4.3.2 Summary of the Six Sigma Steps 97

4.4 Optimization Problems in the Six Sigma Process 98

4.4.1 System Transfer Function 99

4.4.2 Variance Transmission Equation 100

4.4.3 Economic Optimization and Quality Improvement 101

4.4.4 Tolerance Design Problem 102

4.5 Design for Six Sigma 103

4.5.1 Identify (I) 105

4.5.2 Characterize (C) 106

4.5.3 Optimize (O) 106

4.5.4 Verify (V) 106

4.6 Summary 108

Problems 108

5 Product Development 111

5.1 Product Requirements and Constraints 112

5.2 Product Life Cycle Conditions 113

5.3 Reliability Capability 114

5.4 Parts and Materials Selection 114

5.5 Human Factors and Reliability 115

5.6 Deductive versus Inductive Methods 117

5.7 Failure Modes, Effects, and Criticality Analysis 117

5.8 Fault Tree Analysis 119

5.8.1 Role of FTA in Decision-Making 121

5.8.2 Steps of Fault Tree Analysis 122

5.8.3 Basic Paradigms for the Construction of Fault Trees 122

5.8.4 Definition of the Top Event 122

5.8.5 Faults versus Failures 122

5.8.6 Minimal Cut Sets 127

5.9 Physics of Failure 128

5.9.1 Stress Margins 128

5.9.2 Model Analysis of Failure Mechanisms 129

5.9.3 Derating 129

5.9.4 Protective Architectures 130

5.9.5 Redundancy 131

5.9.6 Prognostics 131

5.10 Design Review 131

5.11 Qualification 132

5.12 Manufacture and Assembly 134

5.12.1 Manufacturability 134

5.12.2 Process Verification Testing 136

5.13 Analysis, Product Failure, and Root Causes 137

5.14 Summary 138

Problems 138

6 Product Requirements and Constraints 141

6.1 Defining Requirements 141

6.2 Responsibilities of the Supply Chain 142

6.2.1 Multiple-Customer Products 142

6.2.2 Single-Customer Products 143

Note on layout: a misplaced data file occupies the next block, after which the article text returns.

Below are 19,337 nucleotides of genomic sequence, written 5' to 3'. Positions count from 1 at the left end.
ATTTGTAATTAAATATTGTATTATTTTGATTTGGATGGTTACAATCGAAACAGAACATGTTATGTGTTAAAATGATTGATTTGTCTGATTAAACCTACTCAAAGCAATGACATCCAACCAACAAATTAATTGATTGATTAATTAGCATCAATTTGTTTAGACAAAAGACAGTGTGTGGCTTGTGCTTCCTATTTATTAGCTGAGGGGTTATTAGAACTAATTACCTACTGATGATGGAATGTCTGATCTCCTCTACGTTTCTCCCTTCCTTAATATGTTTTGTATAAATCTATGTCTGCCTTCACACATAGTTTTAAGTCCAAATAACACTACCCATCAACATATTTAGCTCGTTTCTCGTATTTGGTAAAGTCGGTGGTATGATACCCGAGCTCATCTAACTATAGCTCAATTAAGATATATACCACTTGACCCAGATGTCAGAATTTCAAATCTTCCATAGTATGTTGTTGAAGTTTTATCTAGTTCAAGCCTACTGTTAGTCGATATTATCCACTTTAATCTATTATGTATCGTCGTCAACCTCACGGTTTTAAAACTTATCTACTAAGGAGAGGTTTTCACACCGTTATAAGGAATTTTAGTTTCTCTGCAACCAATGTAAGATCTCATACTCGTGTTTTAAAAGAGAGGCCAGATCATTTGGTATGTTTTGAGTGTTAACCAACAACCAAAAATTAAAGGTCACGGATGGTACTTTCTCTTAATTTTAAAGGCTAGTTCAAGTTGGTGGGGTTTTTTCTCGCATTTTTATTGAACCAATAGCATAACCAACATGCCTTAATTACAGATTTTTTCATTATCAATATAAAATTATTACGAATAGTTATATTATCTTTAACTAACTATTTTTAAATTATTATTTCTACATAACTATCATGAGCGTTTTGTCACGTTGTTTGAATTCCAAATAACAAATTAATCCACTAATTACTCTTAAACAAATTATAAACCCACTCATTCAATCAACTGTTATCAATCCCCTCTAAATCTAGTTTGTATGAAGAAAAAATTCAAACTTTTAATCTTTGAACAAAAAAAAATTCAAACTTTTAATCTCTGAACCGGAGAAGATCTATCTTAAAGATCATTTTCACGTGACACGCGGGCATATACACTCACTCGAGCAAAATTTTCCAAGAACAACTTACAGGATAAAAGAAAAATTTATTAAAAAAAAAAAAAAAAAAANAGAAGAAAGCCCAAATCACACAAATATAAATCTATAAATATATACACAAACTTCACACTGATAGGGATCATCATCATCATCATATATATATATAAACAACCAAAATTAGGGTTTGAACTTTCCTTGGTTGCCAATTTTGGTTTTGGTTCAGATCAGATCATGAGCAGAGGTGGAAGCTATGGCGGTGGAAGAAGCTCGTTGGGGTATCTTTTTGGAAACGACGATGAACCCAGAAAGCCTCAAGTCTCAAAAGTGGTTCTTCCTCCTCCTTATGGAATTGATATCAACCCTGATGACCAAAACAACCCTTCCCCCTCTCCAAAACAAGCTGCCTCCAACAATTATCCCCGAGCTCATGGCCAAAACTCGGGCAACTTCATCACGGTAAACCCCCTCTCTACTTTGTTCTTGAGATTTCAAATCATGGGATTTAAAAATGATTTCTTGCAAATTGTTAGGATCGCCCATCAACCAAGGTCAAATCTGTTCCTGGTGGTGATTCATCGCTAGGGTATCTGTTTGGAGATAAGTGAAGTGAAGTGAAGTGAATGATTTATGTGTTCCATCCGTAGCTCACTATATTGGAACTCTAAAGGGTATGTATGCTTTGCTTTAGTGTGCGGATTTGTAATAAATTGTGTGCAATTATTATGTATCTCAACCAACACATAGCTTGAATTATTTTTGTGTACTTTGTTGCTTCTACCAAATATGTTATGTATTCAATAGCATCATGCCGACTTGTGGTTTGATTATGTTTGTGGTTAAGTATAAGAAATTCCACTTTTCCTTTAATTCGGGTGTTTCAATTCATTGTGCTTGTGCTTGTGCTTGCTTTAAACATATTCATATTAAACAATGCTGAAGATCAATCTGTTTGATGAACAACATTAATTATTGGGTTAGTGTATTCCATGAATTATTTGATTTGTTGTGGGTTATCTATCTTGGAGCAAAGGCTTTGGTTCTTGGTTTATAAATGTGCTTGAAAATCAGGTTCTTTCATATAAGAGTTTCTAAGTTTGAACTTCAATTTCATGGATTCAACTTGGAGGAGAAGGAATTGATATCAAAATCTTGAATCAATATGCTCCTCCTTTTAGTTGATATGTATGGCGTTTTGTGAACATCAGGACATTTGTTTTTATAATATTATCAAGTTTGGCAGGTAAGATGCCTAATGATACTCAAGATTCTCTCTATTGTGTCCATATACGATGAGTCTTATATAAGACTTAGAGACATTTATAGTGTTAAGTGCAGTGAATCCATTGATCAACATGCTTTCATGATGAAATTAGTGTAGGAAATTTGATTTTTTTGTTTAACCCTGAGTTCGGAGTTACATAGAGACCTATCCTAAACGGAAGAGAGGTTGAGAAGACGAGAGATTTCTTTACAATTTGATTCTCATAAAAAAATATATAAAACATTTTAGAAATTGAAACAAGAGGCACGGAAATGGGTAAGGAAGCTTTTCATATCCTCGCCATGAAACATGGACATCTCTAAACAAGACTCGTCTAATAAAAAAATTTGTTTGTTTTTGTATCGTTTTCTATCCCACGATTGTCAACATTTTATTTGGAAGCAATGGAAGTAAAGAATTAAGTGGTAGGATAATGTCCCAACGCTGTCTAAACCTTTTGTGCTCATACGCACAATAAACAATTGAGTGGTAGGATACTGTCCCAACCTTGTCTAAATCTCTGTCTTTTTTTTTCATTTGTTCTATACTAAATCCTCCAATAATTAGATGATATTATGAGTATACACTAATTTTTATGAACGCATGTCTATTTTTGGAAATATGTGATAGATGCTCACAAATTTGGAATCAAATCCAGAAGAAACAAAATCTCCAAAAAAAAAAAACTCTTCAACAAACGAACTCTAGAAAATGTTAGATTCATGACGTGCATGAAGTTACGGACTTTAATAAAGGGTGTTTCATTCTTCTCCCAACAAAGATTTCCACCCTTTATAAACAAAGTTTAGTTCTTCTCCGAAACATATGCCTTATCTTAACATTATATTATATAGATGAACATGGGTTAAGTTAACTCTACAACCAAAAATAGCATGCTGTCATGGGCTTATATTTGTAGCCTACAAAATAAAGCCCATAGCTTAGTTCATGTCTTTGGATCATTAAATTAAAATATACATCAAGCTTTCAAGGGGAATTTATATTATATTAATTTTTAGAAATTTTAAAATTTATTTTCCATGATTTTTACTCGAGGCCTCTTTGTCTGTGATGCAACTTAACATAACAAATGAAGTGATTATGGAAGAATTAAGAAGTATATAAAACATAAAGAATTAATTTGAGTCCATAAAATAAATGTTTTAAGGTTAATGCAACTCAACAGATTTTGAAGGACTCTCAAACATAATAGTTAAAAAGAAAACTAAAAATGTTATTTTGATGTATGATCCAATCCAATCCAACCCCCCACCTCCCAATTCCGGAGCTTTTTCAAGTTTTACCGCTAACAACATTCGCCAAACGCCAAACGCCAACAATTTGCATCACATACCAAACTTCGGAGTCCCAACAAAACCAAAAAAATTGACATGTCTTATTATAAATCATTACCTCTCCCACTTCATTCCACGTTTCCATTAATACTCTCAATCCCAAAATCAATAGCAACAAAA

6.2.3 Custom Products 144

6.3 The Requirements Document 144

6.4 Specifications 144

6.5 Requirements Tracking 146

6.6 Summary 147

Problems 147

7 Life-Cycle Conditions 149

7.1 Defining the Life-Cycle Profile 149

7.2 Life-Cycle Events 150

7.2.1 Manufacturing and Assembly 151

7.2.2 Testing and Screening 151

7.2.3 Storage 151

7.2.4 Transportation 151

7.2.5 Installation 151

7.2.6 Operation 152

7.2.7 Maintenance 152

7.3 Loads and Their Effects 152

7.3.1 Temperature 152

7.3.2 Humidity 155

7.3.3 Vibration and Shock 156

7.3.4 Solar Radiation 156

7.3.5 Electromagnetic Radiation 157

7.3.6 Pressure 157

7.3.7 Chemicals 158

7.3.8 Sand and Dust 159

7.3.9 Voltage 159

7.3.10 Current 159

7.3.11 Human Factors 160

7.4 Considerations and Recommendations for LCP Development 160

7.4.1 Extreme Specifications-Based Design (Global and Local Environments) 160

7.4.2 Standards-Based Profiles 161

7.4.3 Combined Load Conditions 161

7.4.4 Change in Magnitude and Rate of Change of Magnitude 165

7.5 Methods for Estimating Life-Cycle Loads 165

7.5.1 Market Studies and Standards Based Profiles as Sources of Data 165

7.5.2 In Situ Monitoring of Load Conditions 166

7.5.3 Field Trial Records, Service Records, and Failure Records 166

7.5.4 Data on Load Histories of Similar Parts, Assemblies, or Products 166

7.6 Summary 166

Problems 167

8 Reliability Capability 169

8.1 Capability Maturity Models 169

8.2 Key Reliability Practices 170

8.2.1 Reliability Requirements and Planning 170

8.2.2 Training and Development 171

8.2.3 Reliability Analysis 172

8.2.4 Reliability Testing 172

8.2.5 Supply-Chain Management 173

8.2.6 Failure Data Tracking and Analysis 173

8.2.7 Verification and Validation 174

8.2.8 Reliability Improvement 174

8.3 Summary 175

Problems 175

9 Parts Selection and Management 177

9.1 Part Assessment Process 177

9.1.1 Performance Assessment 178

9.1.2 Quality Assessment 179

9.1.3 Process Capability Index 179

9.1.4 Average Outgoing Quality 182

9.1.5 Reliability Assessment 182

9.1.6 Assembly Assessment 185